We also both ordered the same main as it sounded wonderful. It was lamb roasted three ways, with cinnamon and chermoula. I had heard the expression of meat being "melt in your mouth" but this was the first time I had actually experienced such.

We had ordered sides. One was a bowl of sweet potato, butternut pumpkin, prunes and ras el hanout and the other (thinking we would need some greens) was spiced brussels sprouts with chestnut and shanklish (a sheep milk's cheese.)

But given the lamb came with a spinach filled Middle-Eastern pastry we could probably have foregone the brussels sprouts - even though they were delicious.

Other mains, on the menu, included baked hapuka onion and cinnamon oxtail borek, wagyu brisket with Jerusalem artichokes prunes and pea puree, roasted duck with lentils , pearl barley chestnuts orange and cardamom and baked snapper with a smoked pepper crust, chorizo,pearl couscous, preserved lemon and chermoula. There was also a vegetarian couscous and raisin chutney.

My daughter was dying to try the Turkish delight souffle which was worth the 20 minute wait while it fluffed up in the oven. It was a dainty pink colour from the rosewater and bejewelled with with globs of semi-melted Turkish delight. It was served with halva ice cream and blossom-scented creme anglais. I had Moroccan doughnuts which were tiny balls of bliss served with a dried apricot and prune compote. Again it was the superb attention to presentation that added so much to the experience. My dish was encircled with tiny piped flowers.

There was an extensive wine list with an emphasis on Mornington Peninsula wines but also wines from all over the world that would match the gentle spiciness of the food.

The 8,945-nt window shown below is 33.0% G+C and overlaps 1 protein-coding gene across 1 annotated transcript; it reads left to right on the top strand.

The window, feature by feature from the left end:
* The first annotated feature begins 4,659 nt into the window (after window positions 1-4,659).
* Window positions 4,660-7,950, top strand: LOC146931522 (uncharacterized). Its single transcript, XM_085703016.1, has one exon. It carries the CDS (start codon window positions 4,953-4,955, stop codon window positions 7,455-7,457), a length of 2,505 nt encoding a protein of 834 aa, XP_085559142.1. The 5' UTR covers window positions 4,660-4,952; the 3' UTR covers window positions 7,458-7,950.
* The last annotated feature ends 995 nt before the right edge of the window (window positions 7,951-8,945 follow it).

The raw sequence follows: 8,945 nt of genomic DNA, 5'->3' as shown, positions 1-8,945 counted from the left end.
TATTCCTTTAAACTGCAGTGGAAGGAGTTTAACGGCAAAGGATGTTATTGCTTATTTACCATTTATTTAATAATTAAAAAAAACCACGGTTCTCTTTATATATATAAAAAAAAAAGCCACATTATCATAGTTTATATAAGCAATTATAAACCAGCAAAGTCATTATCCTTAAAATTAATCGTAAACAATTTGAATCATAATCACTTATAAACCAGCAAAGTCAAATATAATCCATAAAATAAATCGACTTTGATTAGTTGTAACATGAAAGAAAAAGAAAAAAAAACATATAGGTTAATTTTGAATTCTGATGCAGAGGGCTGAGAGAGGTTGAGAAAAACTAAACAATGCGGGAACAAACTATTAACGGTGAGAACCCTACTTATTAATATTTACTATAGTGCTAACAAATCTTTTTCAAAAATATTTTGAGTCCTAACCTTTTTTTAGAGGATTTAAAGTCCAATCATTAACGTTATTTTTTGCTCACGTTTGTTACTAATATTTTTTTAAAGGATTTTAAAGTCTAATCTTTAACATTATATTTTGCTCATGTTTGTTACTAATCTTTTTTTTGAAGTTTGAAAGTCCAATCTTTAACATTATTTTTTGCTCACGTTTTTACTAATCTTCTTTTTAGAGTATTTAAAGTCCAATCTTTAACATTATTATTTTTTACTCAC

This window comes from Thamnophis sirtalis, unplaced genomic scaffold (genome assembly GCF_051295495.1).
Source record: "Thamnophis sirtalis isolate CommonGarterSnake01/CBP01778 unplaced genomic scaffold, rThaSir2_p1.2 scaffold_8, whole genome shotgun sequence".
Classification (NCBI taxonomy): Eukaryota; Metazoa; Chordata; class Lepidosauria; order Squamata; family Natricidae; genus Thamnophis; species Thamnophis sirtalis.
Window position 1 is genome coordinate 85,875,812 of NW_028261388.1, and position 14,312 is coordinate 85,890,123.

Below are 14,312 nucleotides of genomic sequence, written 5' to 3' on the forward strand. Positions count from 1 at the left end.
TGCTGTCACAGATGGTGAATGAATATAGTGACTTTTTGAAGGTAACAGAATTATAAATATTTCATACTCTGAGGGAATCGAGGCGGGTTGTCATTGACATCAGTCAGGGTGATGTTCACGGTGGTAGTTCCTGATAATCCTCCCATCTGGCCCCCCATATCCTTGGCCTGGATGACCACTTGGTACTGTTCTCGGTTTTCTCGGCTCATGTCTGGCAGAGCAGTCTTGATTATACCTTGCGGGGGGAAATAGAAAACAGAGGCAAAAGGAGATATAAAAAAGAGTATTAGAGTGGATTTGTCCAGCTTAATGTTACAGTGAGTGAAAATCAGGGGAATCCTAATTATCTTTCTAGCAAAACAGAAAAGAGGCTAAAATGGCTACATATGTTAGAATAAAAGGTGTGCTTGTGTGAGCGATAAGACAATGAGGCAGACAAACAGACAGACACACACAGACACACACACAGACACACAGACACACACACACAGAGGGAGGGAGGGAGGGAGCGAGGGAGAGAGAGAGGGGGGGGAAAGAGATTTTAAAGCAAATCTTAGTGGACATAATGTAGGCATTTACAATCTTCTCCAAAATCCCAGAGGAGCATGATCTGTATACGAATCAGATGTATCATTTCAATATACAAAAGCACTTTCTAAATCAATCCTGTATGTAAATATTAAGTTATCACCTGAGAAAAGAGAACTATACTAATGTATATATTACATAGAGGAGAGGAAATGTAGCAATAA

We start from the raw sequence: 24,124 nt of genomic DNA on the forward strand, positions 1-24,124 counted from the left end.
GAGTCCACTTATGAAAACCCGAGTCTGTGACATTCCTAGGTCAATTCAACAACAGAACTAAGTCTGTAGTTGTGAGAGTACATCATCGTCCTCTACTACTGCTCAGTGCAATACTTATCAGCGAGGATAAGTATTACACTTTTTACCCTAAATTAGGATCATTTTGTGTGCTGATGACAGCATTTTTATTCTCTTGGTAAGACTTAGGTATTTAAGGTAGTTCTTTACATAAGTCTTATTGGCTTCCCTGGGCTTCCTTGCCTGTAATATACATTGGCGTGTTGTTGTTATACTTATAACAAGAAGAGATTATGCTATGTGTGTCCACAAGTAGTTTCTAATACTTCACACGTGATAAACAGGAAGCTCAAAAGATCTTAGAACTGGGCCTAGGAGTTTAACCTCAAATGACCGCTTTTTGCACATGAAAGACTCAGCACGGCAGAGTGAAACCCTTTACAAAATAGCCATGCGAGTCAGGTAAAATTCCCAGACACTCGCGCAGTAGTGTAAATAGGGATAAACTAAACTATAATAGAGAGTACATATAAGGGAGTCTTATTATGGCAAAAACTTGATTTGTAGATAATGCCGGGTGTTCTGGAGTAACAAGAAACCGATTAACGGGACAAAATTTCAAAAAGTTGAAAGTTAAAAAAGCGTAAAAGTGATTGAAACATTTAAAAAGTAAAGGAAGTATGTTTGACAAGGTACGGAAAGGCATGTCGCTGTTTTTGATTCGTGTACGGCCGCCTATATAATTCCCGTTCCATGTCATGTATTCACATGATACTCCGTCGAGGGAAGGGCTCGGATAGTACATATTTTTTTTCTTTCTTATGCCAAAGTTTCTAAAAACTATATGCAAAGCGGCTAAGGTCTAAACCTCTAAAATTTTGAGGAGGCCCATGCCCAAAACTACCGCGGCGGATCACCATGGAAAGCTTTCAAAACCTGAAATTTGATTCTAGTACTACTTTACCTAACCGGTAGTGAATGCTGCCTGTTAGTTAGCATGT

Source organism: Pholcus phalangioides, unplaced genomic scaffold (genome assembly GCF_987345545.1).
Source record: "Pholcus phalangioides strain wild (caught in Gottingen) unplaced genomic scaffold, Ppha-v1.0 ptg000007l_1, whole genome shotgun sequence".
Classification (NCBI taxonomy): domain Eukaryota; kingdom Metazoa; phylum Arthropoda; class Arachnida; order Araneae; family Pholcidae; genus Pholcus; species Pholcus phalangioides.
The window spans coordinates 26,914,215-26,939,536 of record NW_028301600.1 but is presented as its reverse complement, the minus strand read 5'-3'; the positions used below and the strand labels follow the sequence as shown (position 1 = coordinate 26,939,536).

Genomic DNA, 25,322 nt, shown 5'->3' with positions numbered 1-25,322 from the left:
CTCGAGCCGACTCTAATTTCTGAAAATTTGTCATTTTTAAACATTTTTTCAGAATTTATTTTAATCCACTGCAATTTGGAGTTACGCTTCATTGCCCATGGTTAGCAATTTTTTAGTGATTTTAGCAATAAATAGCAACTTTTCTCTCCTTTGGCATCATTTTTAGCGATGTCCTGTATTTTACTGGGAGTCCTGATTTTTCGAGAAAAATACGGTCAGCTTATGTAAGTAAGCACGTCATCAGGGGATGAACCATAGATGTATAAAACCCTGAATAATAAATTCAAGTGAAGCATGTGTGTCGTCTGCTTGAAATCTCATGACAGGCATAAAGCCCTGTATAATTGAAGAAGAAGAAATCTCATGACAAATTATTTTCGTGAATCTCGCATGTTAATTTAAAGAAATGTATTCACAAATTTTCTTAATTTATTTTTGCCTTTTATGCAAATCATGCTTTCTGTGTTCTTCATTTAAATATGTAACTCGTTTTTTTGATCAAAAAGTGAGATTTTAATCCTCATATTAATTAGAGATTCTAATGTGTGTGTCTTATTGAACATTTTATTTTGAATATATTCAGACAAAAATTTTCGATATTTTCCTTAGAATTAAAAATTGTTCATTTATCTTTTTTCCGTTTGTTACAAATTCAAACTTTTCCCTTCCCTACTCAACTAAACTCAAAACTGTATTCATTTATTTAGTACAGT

There were some expensive wines but also some excellent but cheaper options.

I opted for a local cider with the lamb and a Spanish sherry with dessert.

This is a great place to eat out for a special occasion. My daughter and I had bunkered down all week on different writing projects so it was great to come out in style after all that hard work. But it would certainly be the place for a very special birthday or anniversary meal. And that carpet looked pretty soft if someone felt like going down on bended knees and popping the question to their beloved.

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Why? For superb food -- fine dining and wine
When: Friday to Saturday nights, and lunch Saturday and Sunday.
Phone: 61 (0)3 5989 0201 between 9am and 9pm.
Where: Terminus at Flinders Hotel Corner Cook and Wood Streets Flinders
Cost: $69 for two courses, $89 for three courses per person
Your Comment
Well-written review. Your description made my mouth water, literally. :)
by Joy (score: 3|1916) 2551 days ago
I was taken in just by the picture of the doughnuts, but your descriptions made everything sound even more wonderful.
by Bryony Harrison (score: 4|12604) 2551 days ago
Sounds divine. The chef must have magic in his hands!
by Happy Mom (score: 2|548) 2551 days ago
My information is that Chef Pierre left Terminus quite some time ago.
by marci (score: 0|7) 1921 days ago